This is a huge question, parts of which have been answered on this site. However, this is one of the biggest challenges writers face, and so I think the question's relevancy matches the amount of work it requires to answer. Before delving in, I'll define what I mean by inner state: a character's emotions, thoughts, desires, motivations, instincts, sensations, etc. Anything going on inside them really.
There are of course plenty of ways to communicate to the reader what's going on inside characters. What I'm looking for is a run-down of these ways, and what they're uses are.
Dialogue says a lot. The characters' inner states can be communicated through their dialogue. A limitation of this method however, is that there's not always more than one character.
Facial expressions / body language (FEBL) is limited by the format. The method is visceral, and a whenever the inner state is complex, it becomes hard to efficiently, nicely and/or reliably convey it through FEBL. Whenever the inner state is basic and common however, I usually run into problems of not having any non-cliché ways to convey the inner state. For shock and fear for example, all I can think of are "He had wide eyes" or "His chin dropped to the floor", or other similar clichés. Due to its basicness and commonness, it feels like everything's been done a million times to the point it's annoying to read/write it again. Also, since these states are so common, they often occur many times in the book, meaning I often run out of the available clichés, therefore having to repeat the ones I've already used.
Monologues or thoughts (thoughts can be differentiated from other writing through italicization) is a method. Monologues can be out-of-character and thoughts can run the risk of spelling things out.
Actions can be used. Similar to the FEBL method in that such communication is visceral in nature. Examples of this method is that someone may growl, or hit the wall, to show anger. A strength of this method is that it also says something about the character's personality, not just their inner state at the moment. This method runs into a lot of the same problems as the FEBL method, because certain inner states are too complex to be described well by actions, whereas other inner states cause inaction. For example, shock often causes inaction. So, why not just describe their inaction? Well, that inaction can often be misinterpreted. If someone stands completely still after some was shot in the head next to them, this can convey shock, or, it can convey apathy towards the situation / person shot. So, inaction isn't too descriptive. Of course, one can describe the inaction with body language / facial expressions, like "they stood frozen", which definitely conveys shock, but then one is no longer using this method. Also, "frozen" is terribly clichéd in my opinion.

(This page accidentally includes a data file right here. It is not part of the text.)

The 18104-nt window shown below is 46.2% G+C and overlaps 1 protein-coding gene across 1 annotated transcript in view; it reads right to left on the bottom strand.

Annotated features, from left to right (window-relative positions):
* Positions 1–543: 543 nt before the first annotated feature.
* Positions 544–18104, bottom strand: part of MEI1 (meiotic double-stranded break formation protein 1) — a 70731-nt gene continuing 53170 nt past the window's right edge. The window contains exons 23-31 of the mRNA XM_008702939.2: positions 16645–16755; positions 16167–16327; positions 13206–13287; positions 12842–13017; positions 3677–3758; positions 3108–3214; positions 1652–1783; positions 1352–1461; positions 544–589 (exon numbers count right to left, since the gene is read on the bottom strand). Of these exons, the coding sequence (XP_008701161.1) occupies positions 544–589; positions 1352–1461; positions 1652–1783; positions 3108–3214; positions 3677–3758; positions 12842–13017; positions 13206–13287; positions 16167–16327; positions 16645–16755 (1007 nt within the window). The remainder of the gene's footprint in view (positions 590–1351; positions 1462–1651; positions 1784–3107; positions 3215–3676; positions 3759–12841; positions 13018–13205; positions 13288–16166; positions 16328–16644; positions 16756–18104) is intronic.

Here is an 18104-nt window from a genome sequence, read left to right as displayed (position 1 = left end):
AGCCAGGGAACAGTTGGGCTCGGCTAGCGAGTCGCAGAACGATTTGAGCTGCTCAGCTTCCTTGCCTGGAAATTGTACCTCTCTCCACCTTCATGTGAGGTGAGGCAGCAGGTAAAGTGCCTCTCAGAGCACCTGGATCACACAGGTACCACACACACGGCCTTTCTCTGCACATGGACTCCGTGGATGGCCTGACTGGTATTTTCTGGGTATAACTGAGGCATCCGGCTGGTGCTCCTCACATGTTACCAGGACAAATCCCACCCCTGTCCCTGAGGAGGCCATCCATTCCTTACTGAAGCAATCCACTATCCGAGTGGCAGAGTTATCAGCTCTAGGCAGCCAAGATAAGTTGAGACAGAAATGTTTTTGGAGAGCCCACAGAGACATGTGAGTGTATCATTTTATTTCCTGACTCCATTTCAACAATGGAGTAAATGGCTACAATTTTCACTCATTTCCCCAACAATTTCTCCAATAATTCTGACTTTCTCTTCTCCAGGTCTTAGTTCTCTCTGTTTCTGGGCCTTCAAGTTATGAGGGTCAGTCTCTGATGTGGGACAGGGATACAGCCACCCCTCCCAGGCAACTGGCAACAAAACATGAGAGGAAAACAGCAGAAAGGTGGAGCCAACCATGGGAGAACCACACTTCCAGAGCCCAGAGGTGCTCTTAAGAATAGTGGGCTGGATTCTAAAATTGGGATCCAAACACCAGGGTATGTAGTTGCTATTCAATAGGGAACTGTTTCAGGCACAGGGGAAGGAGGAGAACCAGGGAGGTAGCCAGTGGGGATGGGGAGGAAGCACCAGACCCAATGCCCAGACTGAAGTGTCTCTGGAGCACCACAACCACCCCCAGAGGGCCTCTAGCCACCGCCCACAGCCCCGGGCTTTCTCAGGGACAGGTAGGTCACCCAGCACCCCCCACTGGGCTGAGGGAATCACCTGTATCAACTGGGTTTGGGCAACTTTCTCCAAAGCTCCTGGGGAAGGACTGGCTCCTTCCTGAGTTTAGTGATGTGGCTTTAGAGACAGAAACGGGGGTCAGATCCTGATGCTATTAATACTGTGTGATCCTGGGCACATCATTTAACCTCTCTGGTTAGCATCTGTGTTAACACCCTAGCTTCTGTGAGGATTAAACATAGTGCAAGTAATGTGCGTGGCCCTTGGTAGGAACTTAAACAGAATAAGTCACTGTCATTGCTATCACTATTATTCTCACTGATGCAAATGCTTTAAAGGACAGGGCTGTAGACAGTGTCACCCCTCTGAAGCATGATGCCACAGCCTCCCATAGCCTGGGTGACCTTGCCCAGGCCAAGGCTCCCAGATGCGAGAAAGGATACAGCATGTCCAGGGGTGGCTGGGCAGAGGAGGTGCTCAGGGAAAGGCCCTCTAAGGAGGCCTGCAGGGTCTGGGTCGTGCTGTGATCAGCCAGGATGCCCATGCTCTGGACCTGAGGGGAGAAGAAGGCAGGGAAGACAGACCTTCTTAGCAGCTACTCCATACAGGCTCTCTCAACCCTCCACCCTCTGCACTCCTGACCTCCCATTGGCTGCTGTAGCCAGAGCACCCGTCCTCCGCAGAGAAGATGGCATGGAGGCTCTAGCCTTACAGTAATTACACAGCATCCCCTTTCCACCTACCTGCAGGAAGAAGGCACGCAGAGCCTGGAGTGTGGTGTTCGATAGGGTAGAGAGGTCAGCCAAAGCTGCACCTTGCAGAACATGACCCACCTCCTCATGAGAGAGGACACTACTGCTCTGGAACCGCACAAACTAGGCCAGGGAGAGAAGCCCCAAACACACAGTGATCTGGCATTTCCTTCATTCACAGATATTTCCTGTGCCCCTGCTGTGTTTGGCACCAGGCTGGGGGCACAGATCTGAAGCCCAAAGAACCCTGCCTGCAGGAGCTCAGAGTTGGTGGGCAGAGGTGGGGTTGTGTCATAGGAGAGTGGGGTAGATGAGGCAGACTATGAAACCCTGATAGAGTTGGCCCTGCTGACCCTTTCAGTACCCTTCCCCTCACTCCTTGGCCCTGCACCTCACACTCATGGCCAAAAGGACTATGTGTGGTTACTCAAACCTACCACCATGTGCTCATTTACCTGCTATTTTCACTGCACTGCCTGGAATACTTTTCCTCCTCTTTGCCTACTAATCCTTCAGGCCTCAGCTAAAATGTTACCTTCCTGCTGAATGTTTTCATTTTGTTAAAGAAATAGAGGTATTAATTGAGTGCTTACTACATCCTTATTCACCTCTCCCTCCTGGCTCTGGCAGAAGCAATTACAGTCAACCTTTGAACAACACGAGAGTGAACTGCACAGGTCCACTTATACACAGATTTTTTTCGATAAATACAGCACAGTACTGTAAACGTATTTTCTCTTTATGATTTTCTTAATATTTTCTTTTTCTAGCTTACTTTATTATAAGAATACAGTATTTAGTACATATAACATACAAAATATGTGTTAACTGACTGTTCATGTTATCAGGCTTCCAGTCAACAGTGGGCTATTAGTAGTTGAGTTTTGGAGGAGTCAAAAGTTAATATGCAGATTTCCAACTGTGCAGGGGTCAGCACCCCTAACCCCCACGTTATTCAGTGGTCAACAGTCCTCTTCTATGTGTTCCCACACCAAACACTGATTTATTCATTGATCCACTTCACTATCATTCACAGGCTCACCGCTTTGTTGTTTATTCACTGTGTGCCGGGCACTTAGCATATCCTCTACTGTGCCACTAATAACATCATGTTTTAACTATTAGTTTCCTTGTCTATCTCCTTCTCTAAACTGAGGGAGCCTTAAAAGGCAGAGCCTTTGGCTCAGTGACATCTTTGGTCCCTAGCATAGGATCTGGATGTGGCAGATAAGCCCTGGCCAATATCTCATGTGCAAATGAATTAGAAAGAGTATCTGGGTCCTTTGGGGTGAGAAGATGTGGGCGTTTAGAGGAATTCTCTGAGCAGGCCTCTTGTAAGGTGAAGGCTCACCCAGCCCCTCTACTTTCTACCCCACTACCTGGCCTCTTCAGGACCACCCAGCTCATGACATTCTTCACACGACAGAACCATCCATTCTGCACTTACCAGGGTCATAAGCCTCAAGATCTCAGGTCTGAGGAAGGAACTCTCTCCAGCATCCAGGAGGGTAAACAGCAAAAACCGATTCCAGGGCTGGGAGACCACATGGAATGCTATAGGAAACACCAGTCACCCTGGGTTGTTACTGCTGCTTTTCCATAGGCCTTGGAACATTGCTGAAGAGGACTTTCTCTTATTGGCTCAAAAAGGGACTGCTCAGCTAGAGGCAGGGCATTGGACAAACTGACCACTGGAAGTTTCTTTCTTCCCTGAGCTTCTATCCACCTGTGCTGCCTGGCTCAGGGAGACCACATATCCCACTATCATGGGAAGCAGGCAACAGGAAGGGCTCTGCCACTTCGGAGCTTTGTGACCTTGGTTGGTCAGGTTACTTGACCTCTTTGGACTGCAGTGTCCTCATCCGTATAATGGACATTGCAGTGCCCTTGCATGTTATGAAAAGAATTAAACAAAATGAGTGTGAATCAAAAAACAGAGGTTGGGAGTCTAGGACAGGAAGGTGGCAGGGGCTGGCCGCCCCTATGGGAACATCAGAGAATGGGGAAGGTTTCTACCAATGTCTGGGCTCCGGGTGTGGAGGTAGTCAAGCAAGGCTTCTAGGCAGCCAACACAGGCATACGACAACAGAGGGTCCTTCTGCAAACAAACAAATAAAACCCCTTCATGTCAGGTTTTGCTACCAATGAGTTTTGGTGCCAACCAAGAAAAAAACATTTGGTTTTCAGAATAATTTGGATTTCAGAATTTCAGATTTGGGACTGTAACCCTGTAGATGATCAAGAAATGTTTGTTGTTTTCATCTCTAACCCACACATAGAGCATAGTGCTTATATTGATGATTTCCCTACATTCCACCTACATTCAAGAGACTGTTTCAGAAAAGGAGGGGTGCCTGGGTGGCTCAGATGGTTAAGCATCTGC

One can explicitly state the character's inner state. An example would be "John was angry.", or, "He thought ill of the cashier." This is telling instead of showing however, which a lot of people say is bad. I've also heard it is especially bad when in the context of inner states.
Similes and metaphors can be used. This is usually paired up with the other methods, like "He growled like a dog", or, "John was angrier than a bull." In these cases it makes more sense to look at it as a literary tool used to enact one of the other methods, instead of combination of methods. However, since it can be used without any other methods, making it a method in it of itself, it deserves a spot on the list. Here's an example of a similie being used as a method on its own: "Parth entered the room like a breeze blowing through". It's hard to use this method on its own however, meaning it's usually is paired up with the others, giving it the limitations of the method it is being used with. On its own however, it is just kind of hard to use in a natural way in my opinion.
So, currently, I've listed six methods of conveying the inner state of a character. I have three questions:
- Are there more methods?
- For what situations are the respective methods best suited for?
- How can one mitigate the methods' respective limitations?